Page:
What is the cost of the OAT?
How should you prepare for the OAT?
- Begin at least 3 months before your test date
- Questions emphasize problem-solving abilities, not rote memorization
- Essential to obtain practice tests
Experience in Optometry
All applicants need to be aware that the Admissions Committee also views one’s knowledge of the profession of optometry to be of vital importance. This is best achieved by visiting one or more optometrists on several occasions to observe patient care on a first-hand basis. Seeking to volunteer or working in an optometrist’s office is a certain way to gain understanding of and appreciation for the profession. Having strong career experiences and life accomplishments will allow you to validate your professionalism and maturity, which are strongly considered in the application process.
Other qualifications. Optometrists must have self-discipline and the ability to deal tactfully with patients. The work also requires attention to detail and manual dexterity.
Michigan Optometry School
Applying to Optometry Schools
All 20 optometry schools use the OptomCAS (Optometry Centralized Application Service) site as a centralized application site. You may file one application and send it to multiple optometry programs.
The choice of an undergraduate major while preparing for optometry school is not especially critical for successful admission, but the selection of certain coursework is important.
Certain basic requirements must be fulfilled before you can be accepted to optometry school. These requirements include:
- 1 year Inorganic Chemistry with labs
- 1 year Organic Chemistry with labs
- 1 year Physics with labs
- 1 year Biology with labs
- 1 course in Microbiology
- 1 year English
- 1 year Mathematics
- 1 course in Psychology
- 1 course in Communication
Below are the CMU courses we recommend to meet these requirements:
||CHM 131 & CHM 132
||CHM 345, CHM 346 & CHM 349
||PHY 130, PHY 131, PHY 170 & PHY 171
||BIO 110, BIO 203 & BIO 218
||ENG 101 & ENG 201
||MTH 132 & Statistics
||COM 101 or COM 195
Some optometry schools may have additional courses required or recommended. Review the admission requirements of the optometry schools you plan on applying in advance.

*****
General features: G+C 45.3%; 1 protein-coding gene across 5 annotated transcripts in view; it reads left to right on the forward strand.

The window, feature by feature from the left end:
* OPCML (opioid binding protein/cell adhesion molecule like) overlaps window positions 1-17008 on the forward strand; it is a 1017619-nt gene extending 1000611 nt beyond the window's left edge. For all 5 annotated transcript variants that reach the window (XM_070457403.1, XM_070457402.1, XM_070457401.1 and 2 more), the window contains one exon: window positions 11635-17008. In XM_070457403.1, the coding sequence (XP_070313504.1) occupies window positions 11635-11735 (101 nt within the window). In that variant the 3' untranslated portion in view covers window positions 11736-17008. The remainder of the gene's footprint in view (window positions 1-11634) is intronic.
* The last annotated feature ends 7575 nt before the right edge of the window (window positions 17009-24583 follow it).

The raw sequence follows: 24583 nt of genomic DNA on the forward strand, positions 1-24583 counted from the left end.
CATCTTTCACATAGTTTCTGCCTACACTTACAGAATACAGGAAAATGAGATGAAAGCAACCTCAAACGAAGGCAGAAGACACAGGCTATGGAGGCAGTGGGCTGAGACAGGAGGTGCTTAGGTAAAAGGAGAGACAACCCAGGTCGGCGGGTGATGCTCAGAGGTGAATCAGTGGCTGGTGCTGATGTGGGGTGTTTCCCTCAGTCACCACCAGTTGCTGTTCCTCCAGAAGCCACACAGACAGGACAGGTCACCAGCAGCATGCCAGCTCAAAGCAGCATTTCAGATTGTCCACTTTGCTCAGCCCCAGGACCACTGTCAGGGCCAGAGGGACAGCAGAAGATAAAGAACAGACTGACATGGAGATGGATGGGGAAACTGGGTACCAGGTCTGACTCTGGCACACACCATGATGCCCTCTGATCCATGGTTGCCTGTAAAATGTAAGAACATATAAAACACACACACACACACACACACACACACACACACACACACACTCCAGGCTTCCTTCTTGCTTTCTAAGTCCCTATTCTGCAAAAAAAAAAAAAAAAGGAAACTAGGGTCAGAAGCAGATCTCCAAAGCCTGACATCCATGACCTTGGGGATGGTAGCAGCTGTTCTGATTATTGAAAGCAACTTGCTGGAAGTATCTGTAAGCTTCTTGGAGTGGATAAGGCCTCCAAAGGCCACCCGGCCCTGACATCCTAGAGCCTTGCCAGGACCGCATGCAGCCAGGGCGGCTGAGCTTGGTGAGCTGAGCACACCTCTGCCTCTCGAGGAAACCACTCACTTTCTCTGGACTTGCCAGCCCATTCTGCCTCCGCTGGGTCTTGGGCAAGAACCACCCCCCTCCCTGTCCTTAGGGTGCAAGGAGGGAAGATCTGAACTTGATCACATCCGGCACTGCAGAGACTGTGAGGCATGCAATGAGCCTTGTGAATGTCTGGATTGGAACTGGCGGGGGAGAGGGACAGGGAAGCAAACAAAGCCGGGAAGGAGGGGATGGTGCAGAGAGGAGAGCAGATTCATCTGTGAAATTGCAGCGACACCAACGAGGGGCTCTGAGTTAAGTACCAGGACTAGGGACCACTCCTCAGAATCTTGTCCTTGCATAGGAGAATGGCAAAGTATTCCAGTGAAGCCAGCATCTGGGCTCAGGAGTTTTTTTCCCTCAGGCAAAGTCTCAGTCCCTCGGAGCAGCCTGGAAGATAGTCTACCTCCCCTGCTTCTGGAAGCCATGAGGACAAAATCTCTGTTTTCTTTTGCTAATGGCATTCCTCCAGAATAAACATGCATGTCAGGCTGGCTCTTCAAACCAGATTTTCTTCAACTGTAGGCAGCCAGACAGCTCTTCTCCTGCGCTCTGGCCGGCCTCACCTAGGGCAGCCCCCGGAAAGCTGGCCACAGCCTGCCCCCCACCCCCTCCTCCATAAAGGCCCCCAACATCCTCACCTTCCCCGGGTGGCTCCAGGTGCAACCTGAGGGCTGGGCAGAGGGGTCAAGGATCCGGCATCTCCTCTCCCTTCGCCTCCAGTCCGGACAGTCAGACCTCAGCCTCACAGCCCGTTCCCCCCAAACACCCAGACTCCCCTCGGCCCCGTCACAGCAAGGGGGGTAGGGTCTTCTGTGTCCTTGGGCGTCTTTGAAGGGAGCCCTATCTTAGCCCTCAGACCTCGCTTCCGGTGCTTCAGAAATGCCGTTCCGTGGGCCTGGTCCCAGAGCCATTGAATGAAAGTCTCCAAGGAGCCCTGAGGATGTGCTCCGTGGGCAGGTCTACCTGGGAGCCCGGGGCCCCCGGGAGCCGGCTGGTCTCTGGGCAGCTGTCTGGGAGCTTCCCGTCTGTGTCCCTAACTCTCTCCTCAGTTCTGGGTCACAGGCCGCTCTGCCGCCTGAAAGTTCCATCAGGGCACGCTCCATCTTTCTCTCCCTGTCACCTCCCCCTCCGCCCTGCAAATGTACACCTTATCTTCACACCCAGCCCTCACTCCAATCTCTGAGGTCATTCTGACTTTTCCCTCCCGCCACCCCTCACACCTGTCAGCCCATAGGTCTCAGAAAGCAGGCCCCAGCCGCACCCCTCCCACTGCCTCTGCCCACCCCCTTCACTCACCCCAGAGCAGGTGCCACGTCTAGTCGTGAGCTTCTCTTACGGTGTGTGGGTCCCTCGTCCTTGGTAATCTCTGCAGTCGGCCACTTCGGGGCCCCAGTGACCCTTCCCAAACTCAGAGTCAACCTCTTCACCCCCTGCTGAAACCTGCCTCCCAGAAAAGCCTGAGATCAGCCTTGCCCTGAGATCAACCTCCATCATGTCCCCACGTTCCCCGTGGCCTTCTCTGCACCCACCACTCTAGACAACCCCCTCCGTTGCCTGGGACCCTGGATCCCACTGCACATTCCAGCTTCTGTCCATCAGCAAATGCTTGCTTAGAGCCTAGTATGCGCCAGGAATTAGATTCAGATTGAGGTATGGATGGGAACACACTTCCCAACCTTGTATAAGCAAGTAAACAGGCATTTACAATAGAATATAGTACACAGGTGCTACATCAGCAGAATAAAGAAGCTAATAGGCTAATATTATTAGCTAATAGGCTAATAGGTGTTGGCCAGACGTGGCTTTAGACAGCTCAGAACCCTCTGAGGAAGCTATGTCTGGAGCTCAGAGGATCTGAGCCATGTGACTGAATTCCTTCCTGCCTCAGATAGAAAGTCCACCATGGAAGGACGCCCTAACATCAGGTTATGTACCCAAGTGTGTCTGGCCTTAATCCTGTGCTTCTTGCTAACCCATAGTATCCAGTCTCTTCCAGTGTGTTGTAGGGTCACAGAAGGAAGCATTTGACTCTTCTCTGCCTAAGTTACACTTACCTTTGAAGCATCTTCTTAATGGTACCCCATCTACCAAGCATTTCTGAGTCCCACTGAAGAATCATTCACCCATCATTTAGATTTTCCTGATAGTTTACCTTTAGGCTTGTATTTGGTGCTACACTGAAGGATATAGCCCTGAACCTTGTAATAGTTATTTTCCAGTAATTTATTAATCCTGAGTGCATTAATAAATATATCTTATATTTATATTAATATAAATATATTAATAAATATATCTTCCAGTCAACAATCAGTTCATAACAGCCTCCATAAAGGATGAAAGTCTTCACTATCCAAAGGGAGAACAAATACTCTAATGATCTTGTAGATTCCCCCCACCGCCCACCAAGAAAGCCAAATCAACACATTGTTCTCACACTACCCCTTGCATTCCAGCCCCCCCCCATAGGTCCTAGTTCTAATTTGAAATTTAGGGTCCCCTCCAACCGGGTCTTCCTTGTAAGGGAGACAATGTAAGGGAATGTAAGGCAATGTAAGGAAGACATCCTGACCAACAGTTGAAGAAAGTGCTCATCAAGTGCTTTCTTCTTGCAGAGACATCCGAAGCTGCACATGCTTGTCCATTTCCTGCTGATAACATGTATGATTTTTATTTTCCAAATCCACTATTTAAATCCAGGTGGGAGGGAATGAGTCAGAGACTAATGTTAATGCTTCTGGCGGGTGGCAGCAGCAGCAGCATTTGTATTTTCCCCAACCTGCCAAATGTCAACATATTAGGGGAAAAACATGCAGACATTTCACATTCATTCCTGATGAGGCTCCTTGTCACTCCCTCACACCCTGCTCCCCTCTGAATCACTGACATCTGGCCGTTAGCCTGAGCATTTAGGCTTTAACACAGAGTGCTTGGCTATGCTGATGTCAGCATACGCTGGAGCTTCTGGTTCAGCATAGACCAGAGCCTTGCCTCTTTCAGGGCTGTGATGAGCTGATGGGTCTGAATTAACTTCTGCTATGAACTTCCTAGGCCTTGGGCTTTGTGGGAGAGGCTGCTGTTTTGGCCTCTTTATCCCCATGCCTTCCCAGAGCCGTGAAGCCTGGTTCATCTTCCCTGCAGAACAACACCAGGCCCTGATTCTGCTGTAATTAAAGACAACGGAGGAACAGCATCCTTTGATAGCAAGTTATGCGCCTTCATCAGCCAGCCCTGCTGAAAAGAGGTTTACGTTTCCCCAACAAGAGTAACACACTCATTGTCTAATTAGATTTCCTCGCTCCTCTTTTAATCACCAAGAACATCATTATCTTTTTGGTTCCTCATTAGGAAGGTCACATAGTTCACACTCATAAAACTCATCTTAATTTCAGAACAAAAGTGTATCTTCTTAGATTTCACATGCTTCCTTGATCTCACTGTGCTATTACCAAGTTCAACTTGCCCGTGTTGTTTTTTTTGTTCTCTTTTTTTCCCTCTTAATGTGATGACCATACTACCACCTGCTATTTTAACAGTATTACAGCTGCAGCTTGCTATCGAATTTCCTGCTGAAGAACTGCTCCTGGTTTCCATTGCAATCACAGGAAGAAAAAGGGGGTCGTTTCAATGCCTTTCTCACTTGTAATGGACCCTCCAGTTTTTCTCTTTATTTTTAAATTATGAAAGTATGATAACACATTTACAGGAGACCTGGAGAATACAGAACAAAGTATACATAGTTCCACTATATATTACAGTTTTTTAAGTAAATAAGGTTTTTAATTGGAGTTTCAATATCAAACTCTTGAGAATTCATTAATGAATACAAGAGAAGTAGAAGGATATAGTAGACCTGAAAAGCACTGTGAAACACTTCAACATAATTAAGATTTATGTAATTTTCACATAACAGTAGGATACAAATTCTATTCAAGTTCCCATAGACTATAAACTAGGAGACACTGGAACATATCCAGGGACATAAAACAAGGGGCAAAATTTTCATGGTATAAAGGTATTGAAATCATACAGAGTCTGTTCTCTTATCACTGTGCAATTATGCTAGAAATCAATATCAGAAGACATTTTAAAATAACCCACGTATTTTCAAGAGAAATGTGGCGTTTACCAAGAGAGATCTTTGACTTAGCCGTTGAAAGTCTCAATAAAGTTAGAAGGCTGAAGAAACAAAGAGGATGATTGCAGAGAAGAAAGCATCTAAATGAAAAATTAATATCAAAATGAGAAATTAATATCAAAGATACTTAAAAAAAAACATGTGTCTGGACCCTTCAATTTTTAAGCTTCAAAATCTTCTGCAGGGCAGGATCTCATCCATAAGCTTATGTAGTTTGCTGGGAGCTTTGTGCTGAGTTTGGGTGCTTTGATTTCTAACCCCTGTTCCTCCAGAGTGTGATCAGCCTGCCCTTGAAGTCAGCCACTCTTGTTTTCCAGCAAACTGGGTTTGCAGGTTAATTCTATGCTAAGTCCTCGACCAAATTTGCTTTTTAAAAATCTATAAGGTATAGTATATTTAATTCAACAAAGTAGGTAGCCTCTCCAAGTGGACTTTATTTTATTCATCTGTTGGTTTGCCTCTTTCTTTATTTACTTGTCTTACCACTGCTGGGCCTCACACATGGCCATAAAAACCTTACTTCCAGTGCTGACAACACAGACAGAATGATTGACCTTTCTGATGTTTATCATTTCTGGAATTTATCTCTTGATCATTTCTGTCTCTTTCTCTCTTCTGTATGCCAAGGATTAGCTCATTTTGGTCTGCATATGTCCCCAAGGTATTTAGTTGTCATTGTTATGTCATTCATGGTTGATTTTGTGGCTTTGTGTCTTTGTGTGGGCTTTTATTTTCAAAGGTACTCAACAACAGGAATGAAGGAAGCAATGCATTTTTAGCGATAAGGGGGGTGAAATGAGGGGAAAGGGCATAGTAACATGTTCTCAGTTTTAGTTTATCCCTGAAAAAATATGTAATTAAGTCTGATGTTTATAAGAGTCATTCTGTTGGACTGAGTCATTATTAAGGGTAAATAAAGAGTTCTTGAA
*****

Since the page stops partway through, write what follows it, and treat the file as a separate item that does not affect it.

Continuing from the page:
All required courses must be taken for a grade. Each school has its own policy regarding AP credit. Usually, AP credit in these areas should be followed with additional upper level work in the discipline including labs.
To further strengthen you application and your ability to succeed in optometry school, here are some additional CMU courses you could take:
||HSC 214 or BIO 337|
||CHM 425 or CHM 521 & CHM 522|
|Business Management or Accounting
||BUS 100 or ACC 101|
||BIO 326 or BIO 315|
||HSC 215 or BIO 392|
The CMU Pre-Optometry club is a group of students who all share the same ultimate goal of attending optometry school. The club discusses various things such as the optometry admissions test (OAT), volunteer opportunities, and touring local offices and nearby optometry schools
The club meets every other Thursday at 7:00 p.m.
For more information, click here to visit the club's page on Facebook, or contact our faculty advisor:
Peter S. Kourtev
Brooks Hall 228
Optometrists held about 34,200 jobs in 2010.
Employment of optometrists is projected to grow 33 percent between 2010 and 2020, much faster than the average for all occupations. Excellent job opportunities are expected.
Median annual wages of salaried optometrists were $94,990 in May 2010.
For information on optometry as a career and a list of accredited optometric institutions of education:
Additional career information is available from:
Pre-Health Professions Academic Advisor
Lisa E. Snider
Emmons Hall 136B
Biology Faculty Advisor
Peter S. Kourtev
Brooks Hall 228